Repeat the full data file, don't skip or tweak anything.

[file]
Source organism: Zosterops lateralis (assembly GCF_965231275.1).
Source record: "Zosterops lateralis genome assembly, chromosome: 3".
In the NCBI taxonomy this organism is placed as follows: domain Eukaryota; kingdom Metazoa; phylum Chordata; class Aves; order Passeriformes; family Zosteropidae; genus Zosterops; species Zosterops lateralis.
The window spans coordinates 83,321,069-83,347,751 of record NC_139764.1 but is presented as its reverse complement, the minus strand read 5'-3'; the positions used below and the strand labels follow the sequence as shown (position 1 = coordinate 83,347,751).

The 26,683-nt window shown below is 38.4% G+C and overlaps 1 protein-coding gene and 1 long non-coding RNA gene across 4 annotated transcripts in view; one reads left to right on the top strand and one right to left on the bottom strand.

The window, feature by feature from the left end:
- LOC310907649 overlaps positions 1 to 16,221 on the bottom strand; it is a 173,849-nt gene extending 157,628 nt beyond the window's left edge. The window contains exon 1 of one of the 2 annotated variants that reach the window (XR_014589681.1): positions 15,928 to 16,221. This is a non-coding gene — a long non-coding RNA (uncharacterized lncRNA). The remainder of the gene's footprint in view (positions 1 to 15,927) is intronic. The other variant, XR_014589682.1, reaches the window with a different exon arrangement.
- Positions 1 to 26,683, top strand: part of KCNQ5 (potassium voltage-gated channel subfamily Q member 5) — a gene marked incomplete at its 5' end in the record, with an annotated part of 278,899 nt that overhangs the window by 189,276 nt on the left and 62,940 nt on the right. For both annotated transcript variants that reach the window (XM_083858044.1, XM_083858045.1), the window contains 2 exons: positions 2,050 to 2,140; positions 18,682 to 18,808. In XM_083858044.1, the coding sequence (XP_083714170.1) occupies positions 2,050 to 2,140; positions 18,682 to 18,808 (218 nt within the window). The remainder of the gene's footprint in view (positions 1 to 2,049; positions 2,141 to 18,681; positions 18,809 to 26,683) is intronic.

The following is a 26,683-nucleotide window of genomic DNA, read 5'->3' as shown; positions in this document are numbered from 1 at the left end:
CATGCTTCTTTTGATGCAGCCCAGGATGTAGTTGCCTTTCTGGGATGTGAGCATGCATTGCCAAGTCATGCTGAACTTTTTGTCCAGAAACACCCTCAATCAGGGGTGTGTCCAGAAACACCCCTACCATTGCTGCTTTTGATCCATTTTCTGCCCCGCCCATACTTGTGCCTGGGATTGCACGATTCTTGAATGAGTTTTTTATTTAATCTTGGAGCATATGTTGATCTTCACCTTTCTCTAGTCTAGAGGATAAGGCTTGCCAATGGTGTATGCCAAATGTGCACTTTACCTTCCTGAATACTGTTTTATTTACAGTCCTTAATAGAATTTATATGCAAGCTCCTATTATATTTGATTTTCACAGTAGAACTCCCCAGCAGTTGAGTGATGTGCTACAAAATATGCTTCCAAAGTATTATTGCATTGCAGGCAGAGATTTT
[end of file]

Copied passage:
Source organism: Zosterops lateralis (assembly GCF_965231275.1).
Source record: "Zosterops lateralis genome assembly, chromosome: 3".
In the NCBI taxonomy this organism is placed as follows: domain Eukaryota; kingdom Metazoa; phylum Chordata; class Aves; order Passeriformes; family Zosteropidae; genus Zosterops; species Zosterops lateralis.
The window spans coordinates 83,321,069-83,347,751 of record NC_139764.1 but is presented as its reverse complement, the minus strand read 5'-3'; the positions used below and the strand labels follow the sequence as shown (position 1 = coordinate 83,347,751).

The 26,683-nt window shown below is 38.4% G+C and overlaps 1 protein-coding gene and 1 long non-coding RNA gene across 4 annotated transcripts in view; one reads left to right on the top strand and one right to left on the bottom strand.

The window, feature by feature from the left end:
- LOC310907649 overlaps positions 1 to 16,221 on the bottom strand; it is a 173,849-nt gene extending 157,628 nt beyond the window's left edge. The window contains exon 1 of one of the 2 annotated variants that reach the window (XR_014589681.1): positions 15,928 to 16,221. This is a non-coding gene — a long non-coding RNA (uncharacterized lncRNA). The remainder of the gene's footprint in view (positions 1 to 15,927) is intronic. The other variant, XR_014589682.1, reaches the window with a different exon arrangement.
- Positions 1 to 26,683, top strand: part of KCNQ5 (potassium voltage-gated channel subfamily Q member 5) — a gene marked incomplete at its 5' end in the record, with an annotated part of 278,899 nt that overhangs the window by 189,276 nt on the left and 62,940 nt on the right. For both annotated transcript variants that reach the window (XM_083858044.1, XM_083858045.1), the window contains 2 exons: positions 2,050 to 2,140; positions 18,682 to 18,808. In XM_083858044.1, the coding sequence (XP_083714170.1) occupies positions 2,050 to 2,140; positions 18,682 to 18,808 (218 nt within the window). The remainder of the gene's footprint in view (positions 1 to 2,049; positions 2,141 to 18,681; positions 18,809 to 26,683) is intronic.

The following is a 26,683-nucleotide window of genomic DNA, read 5'->3' as shown; positions in this document are numbered from 1 at the left end:
CATGCTTCTTTTGATGCAGCCCAGGATGTAGTTGCCTTTCTGGGATGTGAGCATGCATTGCCAAGTCATGCTGAACTTTTTGTCCAGAAACACCCTCAATCAGGGGTGTGTCCAGAAACACCCCTACCATTGCTGCTTTTGATCCATTTTCTGCCCCGCCCATACTTGTGCCTGGGATTGCACGATTCTTGAATGAGTTTTTTATTTAATCTTGGAGCATATGTTGATCTTCACCTTTCTCTAGTCTAGAGGATAAGGCTTGCCAATGGTGTATGCCAAATGTGCACTTTACCTTCCTGAATACTGTTTTATTTACAGTCCTTAATAGAATTTATATGCAAGCTCCTATTATATTTGATTTTCACAGTAGAACTCCCCAGCAGTTGAGTGATGTGCTACAAAATATGCTTCCAAAGTATTATTGCATTGCAGGCAGAGATTTT